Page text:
It's more than apt that Oklahoma City-based McCubbin Hosiery sock manufacturer turns 60 this year and in 2012 — with the addition of Costco and Walmart as clients — will do about 60 percent more in sales over last year.
McCubbin Hosiery is on track to ship about 46 million pairs of socks and tights this year, and hit some $50 million in revenue, Chairman Mark McCubbin said.
The company, which employs 100, holds licenses for private brands, including Stride Rite, Keds and Absorba, and develops private label products for Nordstrom, Dillard's, Kohl's, Payless Shoesource and other retailers. Its socks, legwear and slippers are sold in some 15,000 stores across America, and in Asia, Canada, Israel, Mexico, Peru, Poland, Australia and elsewhere.
From the company's 125,000-square-foot distribution center at 5310 NW 5, McCubbin, 56, sat down Tuesday with The Oklahoman to talk about his professional and personal life. This is an edited transcript:
Q: Can you tell us about your childhood? Did you grow up working here?
A: Yes. As young boys, my brother David and I started pitching in early — sweeping floors, putting up stock, packing and selling orders from our distribution center at 815 Robert S Kerr Ave. Our grandfather, the late Chester F. McCubbin, and father, the late Richard McCubbin, established the original warehouse at 21 W Main in the Merchandise Mart Building, but moved to Robert S Kerr in ‘66, where we operated until we outgrew that 40,000-square-foot space and moved to this leased space three years ago.
Summers as a boy, I used to go on the road with my grandfather to visit stores across Oklahoma. In the early days, Anthony's stores represented about half of the company sales, which occurred mostly west of the Mississippi River. My grandfather loved to sell and taught me how. Meanwhile, from my grandmother, the late Margaret McCubbin, I learned the importance of taking care of finances and running a tight ship.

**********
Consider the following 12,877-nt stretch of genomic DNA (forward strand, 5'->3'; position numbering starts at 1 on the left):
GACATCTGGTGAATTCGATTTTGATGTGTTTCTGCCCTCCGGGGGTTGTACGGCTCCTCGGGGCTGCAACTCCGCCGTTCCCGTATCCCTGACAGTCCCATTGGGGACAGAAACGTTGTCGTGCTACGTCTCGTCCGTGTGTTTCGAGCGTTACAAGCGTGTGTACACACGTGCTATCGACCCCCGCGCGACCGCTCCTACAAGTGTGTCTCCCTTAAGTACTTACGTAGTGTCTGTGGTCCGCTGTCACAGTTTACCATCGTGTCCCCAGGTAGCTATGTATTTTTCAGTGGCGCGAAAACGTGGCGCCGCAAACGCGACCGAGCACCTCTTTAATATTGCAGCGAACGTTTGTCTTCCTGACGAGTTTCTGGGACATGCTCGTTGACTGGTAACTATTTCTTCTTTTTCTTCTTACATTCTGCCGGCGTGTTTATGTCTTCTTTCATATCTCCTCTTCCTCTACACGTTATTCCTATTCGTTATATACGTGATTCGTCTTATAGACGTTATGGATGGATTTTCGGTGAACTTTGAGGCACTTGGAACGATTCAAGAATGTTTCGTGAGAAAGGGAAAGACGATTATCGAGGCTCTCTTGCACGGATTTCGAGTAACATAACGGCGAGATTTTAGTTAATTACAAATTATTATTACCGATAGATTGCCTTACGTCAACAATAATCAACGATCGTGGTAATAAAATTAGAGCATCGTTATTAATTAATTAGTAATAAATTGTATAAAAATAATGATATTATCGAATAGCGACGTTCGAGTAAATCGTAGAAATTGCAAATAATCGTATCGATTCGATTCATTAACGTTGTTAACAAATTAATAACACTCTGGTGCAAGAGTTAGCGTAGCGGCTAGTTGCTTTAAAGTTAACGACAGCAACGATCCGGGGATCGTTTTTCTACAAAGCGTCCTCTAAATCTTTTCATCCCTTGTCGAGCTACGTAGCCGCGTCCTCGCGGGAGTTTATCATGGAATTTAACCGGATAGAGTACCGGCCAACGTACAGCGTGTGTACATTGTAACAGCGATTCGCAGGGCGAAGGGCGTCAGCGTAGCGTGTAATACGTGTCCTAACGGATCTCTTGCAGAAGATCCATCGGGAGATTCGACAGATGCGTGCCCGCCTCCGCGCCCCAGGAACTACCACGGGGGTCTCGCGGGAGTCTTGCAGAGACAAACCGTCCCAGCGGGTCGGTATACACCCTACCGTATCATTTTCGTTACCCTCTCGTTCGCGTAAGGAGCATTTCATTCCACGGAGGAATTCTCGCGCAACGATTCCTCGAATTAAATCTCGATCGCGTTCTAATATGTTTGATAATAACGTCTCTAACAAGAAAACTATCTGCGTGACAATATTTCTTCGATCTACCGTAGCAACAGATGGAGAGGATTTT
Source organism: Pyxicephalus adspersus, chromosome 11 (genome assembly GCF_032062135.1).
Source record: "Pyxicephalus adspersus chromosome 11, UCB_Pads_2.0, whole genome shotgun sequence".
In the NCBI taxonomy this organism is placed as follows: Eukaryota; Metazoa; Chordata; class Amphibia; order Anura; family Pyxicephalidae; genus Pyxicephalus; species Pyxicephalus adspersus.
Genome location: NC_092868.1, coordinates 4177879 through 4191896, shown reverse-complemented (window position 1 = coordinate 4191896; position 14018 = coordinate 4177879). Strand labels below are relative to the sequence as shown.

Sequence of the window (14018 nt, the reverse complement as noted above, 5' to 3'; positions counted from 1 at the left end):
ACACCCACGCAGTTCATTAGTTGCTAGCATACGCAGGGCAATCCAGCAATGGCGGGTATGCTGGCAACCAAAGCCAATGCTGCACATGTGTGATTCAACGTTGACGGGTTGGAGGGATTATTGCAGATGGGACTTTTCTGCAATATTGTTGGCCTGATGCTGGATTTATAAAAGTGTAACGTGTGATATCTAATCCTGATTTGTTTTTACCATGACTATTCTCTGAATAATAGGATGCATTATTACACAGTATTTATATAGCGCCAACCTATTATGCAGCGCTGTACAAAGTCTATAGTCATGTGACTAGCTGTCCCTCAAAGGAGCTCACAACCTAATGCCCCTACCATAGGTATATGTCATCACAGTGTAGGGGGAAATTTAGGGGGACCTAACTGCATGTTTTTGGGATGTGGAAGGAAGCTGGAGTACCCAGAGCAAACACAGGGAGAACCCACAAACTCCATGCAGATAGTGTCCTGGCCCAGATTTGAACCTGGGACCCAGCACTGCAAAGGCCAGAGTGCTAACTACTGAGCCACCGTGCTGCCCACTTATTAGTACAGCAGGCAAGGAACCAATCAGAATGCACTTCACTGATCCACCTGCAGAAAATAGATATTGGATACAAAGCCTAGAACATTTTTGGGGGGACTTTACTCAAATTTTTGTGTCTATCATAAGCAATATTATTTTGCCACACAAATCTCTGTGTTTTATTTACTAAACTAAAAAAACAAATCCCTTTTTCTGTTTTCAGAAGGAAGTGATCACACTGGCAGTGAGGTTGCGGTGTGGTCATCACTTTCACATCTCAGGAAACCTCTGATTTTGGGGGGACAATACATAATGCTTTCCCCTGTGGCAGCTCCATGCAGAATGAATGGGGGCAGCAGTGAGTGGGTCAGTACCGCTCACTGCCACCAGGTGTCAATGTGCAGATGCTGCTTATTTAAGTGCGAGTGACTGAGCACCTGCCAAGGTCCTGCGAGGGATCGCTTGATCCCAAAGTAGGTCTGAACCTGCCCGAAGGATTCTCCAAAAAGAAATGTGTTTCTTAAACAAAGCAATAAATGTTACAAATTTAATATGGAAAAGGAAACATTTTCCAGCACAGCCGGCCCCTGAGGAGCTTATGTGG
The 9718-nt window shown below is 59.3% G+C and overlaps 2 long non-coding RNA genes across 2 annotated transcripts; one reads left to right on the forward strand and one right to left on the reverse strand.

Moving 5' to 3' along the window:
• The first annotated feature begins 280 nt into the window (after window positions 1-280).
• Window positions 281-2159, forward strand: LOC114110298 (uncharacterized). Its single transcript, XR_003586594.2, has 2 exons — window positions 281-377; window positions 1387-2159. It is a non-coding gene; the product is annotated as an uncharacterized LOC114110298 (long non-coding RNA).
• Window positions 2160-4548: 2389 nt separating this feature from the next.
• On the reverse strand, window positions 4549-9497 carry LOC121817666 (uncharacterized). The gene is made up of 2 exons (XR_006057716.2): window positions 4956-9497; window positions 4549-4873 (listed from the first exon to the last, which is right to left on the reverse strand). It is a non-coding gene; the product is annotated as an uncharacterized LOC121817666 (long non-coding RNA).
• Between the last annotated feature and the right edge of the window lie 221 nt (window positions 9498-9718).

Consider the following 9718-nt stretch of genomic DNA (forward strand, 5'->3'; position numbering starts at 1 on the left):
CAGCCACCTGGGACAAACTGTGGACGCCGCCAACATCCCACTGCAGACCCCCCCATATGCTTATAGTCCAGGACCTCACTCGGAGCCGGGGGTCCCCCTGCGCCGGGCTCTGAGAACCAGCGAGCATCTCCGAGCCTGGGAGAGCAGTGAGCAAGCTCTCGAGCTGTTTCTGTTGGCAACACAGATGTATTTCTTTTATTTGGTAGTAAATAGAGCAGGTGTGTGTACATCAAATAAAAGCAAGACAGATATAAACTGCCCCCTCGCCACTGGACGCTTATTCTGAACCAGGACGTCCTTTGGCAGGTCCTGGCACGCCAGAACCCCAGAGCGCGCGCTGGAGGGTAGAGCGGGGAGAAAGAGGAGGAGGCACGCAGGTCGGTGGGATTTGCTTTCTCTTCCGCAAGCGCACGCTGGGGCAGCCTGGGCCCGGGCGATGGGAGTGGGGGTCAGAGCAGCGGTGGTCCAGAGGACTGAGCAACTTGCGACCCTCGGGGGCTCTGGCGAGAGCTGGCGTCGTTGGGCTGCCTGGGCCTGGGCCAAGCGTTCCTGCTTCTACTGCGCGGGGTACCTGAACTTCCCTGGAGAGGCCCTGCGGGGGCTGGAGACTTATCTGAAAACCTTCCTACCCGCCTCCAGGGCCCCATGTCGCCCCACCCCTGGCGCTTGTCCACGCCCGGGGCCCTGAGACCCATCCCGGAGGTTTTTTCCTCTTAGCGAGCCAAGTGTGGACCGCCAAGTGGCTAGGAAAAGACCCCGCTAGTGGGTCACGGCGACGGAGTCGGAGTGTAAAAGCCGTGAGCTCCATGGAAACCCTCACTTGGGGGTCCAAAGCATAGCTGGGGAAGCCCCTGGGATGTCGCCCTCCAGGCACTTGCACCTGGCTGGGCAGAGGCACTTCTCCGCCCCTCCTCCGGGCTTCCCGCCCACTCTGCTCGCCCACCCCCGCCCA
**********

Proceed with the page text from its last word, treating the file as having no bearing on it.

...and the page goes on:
My father left the business in 1967 to follow his passion and teach history at Casady School; subsequently serving as headmaster. Our mother, D'Arline (pronounced Darlene), was a homemaker. Today, she's a grandmother to six: my two girls and David's four daughters.
Q: Did you attend Casady when your dad taught there?
A: Yes. I'm repeatedly told how great a teacher he was, but never had him. Along with preparing long and hard every night for his classes, he coached basketball and baseball. I excelled in academics and played soccer. One of the great things about Casady was it was small enough that you got to, had to, participate. Many of my classmates and I remain very good friends.
Q: And college?
A: As a family, we spent the summer of '73 in Hanover, N.H., where my dad was completing his master's degree. It's a beautiful location, and I fell in love with it and decided to pursue a history degree there. Dad's advice was to study what I liked, and things would work out OK. I expected I'd join the family business, but I was never pressured to.
Q: When did you take the helm?
A: In the spring of 1982, upon the death of our grandmother. She was 80. David and I were 24 and 25 when we took over. Our grandfather had died six years earlier, at age 82. We had 18 employees at the time. We grew up quick, because we realized their livelihoods, and abilities to feed their families, depended on us. In general, I handle internal operations and David, external.
Q: What have been some of your biggest struggles?
A: C.R. Anthony Co., our biggest customer, went bankrupt in '86, which forced us to seek other customers. And in '95 we began offshore production, realizing it costs one-third as much to manufacture in Asia (China, Taiwan, Korea and the Philippines) versus here. It's not just about the lower labor costs, but also the capacity. There's now no domestic mass production going on here, like there once was in North Carolina, Alabama and Tennessee.
Q: What's on tap for McCubbin?
A: Since 1999, we've bought a portfolio of licensed brands, including Keds, Stride Rite and most recently, Robeez (pronounced Robbies) soft-shoe infant prewalkers. Today, 80 percent of our business is focused on the kids' niche. Fashion is very important, and our designers work closely with our licensors to come up with a multitude of patterns and designs, appliques and bows. Next year, we expect to grow an additional 20 percent, partly through the direct sales of Robeez.com, which will launch in February. Robeez shoes retail from $22 to $30, while our socks retail from $1.99 to $9.99.